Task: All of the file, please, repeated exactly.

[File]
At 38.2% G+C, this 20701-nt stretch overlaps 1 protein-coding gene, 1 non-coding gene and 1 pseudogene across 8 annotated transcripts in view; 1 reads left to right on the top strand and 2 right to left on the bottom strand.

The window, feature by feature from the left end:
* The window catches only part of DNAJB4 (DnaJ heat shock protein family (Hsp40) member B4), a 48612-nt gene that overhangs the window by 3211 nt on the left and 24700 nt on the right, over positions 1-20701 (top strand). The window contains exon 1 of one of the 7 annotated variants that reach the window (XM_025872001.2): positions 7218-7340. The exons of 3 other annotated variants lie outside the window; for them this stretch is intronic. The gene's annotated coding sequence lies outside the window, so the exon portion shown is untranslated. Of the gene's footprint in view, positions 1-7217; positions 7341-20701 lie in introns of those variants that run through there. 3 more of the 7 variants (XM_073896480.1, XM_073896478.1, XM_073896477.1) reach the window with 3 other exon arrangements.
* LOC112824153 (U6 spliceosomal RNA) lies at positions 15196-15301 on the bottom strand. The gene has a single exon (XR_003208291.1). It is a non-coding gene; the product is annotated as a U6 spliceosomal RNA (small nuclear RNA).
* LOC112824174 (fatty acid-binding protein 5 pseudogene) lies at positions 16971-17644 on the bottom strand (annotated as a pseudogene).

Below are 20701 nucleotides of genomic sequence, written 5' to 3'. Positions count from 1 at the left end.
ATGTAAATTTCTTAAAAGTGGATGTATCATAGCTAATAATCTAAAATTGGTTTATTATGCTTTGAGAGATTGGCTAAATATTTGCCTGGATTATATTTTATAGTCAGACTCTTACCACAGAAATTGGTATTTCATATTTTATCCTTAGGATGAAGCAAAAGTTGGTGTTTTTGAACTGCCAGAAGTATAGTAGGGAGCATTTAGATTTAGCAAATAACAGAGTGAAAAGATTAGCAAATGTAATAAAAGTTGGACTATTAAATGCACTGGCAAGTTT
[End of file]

At 38.2% G+C, this 20701-nt stretch overlaps 1 protein-coding gene, 1 non-coding gene and 1 pseudogene across 8 annotated transcripts in view; 1 reads left to right on the top strand and 2 right to left on the bottom strand.

The window, feature by feature from the left end:
* The window catches only part of DNAJB4 (DnaJ heat shock protein family (Hsp40) member B4), a 48612-nt gene that overhangs the window by 3211 nt on the left and 24700 nt on the right, over positions 1-20701 (top strand). The window contains exon 1 of one of the 7 annotated variants that reach the window (XM_025872001.2): positions 7218-7340. The exons of 3 other annotated variants lie outside the window; for them this stretch is intronic. The gene's annotated coding sequence lies outside the window, so the exon portion shown is untranslated. Of the gene's footprint in view, positions 1-7217; positions 7341-20701 lie in introns of those variants that run through there. 3 more of the 7 variants (XM_073896480.1, XM_073896478.1, XM_073896477.1) reach the window with 3 other exon arrangements.
* LOC112824153 (U6 spliceosomal RNA) lies at positions 15196-15301 on the bottom strand. The gene has a single exon (XR_003208291.1). It is a non-coding gene; the product is annotated as a U6 spliceosomal RNA (small nuclear RNA).
* LOC112824174 (fatty acid-binding protein 5 pseudogene) lies at positions 16971-17644 on the bottom strand (annotated as a pseudogene).

Below are 20701 nucleotides of genomic sequence, written 5' to 3'. Positions count from 1 at the left end.
ATGTAAATTTCTTAAAAGTGGATGTATCATAGCTAATAATCTAAAATTGGTTTATTATGCTTTGAGAGATTGGCTAAATATTTGCCTGGATTATATTTTATAGTCAGACTCTTACCACAGAAATTGGTATTTCATATTTTATCCTTAGGATGAAGCAAAAGTTGGTGTTTTTGAACTGCCAGAAGTATAGTAGGGAGCATTTAGATTTAGCAAATAACAGAGTGAAAAGATTAGCAAATGTAATAAAAGTTGGACTATTAAATGCACTGGCAAGTTT